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Report: State Median Income Couldn’t Buy Home in 112 Towns


Despite only a modest increase in median home prices and an increase in foreclosures, the purchase of a home in Connecticut remained unaffordable for many households in 2010, partly because of a 3.5% drop in median household income, according to a report released Wednesday by the Partnership for Strong Communities.

The report, “Affordability in Connecticut 2010,” shows that  the state’s median household income of $65,686 - down from $68,055 in 2009 - could not qualify to purchase a home in 112 of Connecticut’s 169 cities and towns, unchanged from 2009. In contrast, individual town median incomes could not purchase the median sales price home in 96 cities and towns, up from 86 in 2009.

Download the Report Here.

“While housing prices have declined from their 2007 peak, they are still too expensive for many families and individuals to afford,” said Howard G. Rifkin, interim executive director of The Partnership for Strong Communities. “The fact that the median household is priced out of so many municipalities prevents them from finding the neighborhoods, the community services and the schools that work best for their families.”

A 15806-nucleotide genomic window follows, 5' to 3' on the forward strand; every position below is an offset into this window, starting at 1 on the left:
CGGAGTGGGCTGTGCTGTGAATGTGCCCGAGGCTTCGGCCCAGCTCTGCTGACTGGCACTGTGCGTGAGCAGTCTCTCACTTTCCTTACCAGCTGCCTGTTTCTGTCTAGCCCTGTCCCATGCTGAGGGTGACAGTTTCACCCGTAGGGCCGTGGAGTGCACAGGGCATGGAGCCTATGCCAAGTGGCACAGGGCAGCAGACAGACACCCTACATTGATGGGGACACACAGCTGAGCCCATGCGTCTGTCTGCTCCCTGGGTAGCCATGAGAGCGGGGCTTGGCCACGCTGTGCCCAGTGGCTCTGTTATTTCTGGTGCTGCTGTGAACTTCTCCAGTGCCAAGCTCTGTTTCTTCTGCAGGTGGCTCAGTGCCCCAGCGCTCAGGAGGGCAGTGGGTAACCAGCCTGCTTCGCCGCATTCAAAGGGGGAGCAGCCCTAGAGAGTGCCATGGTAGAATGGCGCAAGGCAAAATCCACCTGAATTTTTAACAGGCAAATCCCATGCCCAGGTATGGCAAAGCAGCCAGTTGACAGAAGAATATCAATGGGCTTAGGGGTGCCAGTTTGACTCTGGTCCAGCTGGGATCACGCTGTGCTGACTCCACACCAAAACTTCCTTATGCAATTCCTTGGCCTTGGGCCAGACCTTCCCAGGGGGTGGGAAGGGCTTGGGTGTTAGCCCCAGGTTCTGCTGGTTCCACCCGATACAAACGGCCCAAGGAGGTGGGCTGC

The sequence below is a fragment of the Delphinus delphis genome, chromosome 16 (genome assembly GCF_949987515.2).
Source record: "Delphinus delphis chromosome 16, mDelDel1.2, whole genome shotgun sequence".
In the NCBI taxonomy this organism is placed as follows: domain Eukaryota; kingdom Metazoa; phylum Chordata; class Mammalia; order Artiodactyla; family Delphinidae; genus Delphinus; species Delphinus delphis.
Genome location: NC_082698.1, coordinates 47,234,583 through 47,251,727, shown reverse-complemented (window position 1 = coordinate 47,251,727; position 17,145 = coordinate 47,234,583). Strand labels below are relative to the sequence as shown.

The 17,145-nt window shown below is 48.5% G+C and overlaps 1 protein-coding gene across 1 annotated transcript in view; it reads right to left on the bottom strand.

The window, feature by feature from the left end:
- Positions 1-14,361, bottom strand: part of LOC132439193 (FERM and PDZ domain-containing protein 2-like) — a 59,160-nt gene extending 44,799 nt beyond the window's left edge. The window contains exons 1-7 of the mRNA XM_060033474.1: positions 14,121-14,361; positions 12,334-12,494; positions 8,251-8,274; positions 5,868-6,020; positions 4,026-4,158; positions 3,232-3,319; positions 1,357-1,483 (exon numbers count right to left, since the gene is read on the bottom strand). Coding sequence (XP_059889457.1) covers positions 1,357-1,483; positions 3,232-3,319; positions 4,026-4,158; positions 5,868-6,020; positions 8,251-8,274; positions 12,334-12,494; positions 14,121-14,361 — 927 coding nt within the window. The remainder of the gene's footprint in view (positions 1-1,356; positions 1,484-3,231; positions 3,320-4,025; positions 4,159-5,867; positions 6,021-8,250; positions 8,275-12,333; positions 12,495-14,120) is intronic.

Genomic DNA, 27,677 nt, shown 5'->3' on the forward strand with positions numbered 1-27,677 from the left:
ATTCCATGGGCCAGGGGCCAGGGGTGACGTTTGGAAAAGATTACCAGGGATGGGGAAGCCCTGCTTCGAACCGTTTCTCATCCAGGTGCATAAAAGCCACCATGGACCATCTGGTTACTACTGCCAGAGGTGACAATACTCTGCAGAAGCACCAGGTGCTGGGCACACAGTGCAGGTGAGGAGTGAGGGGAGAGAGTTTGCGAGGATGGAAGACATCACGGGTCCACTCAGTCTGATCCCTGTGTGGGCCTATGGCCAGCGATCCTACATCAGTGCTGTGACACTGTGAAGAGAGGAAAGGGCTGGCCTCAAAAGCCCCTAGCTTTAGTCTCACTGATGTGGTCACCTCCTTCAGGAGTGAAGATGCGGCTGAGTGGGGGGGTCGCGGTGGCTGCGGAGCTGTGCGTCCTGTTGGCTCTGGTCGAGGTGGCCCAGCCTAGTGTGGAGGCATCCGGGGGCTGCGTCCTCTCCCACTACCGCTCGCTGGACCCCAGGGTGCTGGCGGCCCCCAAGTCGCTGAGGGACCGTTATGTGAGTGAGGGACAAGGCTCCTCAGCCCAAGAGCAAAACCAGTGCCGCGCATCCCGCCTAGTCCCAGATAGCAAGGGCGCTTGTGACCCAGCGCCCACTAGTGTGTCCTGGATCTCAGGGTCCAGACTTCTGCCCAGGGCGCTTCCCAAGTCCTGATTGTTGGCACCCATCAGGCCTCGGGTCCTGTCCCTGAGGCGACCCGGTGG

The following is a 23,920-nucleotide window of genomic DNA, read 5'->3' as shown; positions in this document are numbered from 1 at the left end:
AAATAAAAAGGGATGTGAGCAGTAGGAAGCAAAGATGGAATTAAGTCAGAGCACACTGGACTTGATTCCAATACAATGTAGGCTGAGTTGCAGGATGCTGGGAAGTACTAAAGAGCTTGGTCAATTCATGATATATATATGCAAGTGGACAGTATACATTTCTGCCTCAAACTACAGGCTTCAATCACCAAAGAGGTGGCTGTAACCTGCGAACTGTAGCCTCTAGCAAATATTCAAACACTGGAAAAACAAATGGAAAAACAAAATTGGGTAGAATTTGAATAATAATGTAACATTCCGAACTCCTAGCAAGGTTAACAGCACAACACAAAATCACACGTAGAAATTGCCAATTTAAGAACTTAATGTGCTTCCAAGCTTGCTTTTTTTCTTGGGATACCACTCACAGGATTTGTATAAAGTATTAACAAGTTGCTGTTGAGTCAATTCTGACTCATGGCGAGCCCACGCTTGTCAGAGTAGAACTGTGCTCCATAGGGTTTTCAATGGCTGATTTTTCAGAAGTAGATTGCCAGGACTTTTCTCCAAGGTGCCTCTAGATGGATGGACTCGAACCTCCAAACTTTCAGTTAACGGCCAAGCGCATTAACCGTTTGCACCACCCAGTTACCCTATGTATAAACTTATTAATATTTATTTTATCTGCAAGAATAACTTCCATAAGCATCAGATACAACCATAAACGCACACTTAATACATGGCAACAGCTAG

Rifkin also noted that the state’s affordability problems are probably more serious than The Partnership analysis indicates. The study assumes households will have 10% of the home cost for a down payment, need to pay only a 1% annual property tax rate and $60 a month in property insurance and have no student loan, credit card or other debt.

“Even the affordable towns shown in this study will not be affordable to many families,” Rifkin said. “And Connecticut’s problem is compounded by the $23.37-an-hour housing wage for renting a typical 2-BR apartment. Owning a home is unaffordable for too many, and renting an apartment is unaffordable for too many.”

The study, which was done with the support and data of The Warren Group and data from the Connecticut Economic Resource Center, provided these other significant findings:

  • Despite a slight 0.5% decline in single-family home sales in 2010, median home prices increased or remained the same in 79 cities and towns.
  • While the median home price declined in 90 cities and towns, the median household income decreased in 122 cities and towns by an average of 5.2%, The remaining 47 municipalities had an average increase in median household income of 4.7%
  • While lis pendens filings declined 17.2% from 2009 to 2010, foreclosure deed filings increased 29.3% to 6,582 from 5,090 in 2009.

To Learn More:
Read the report
Download the press release


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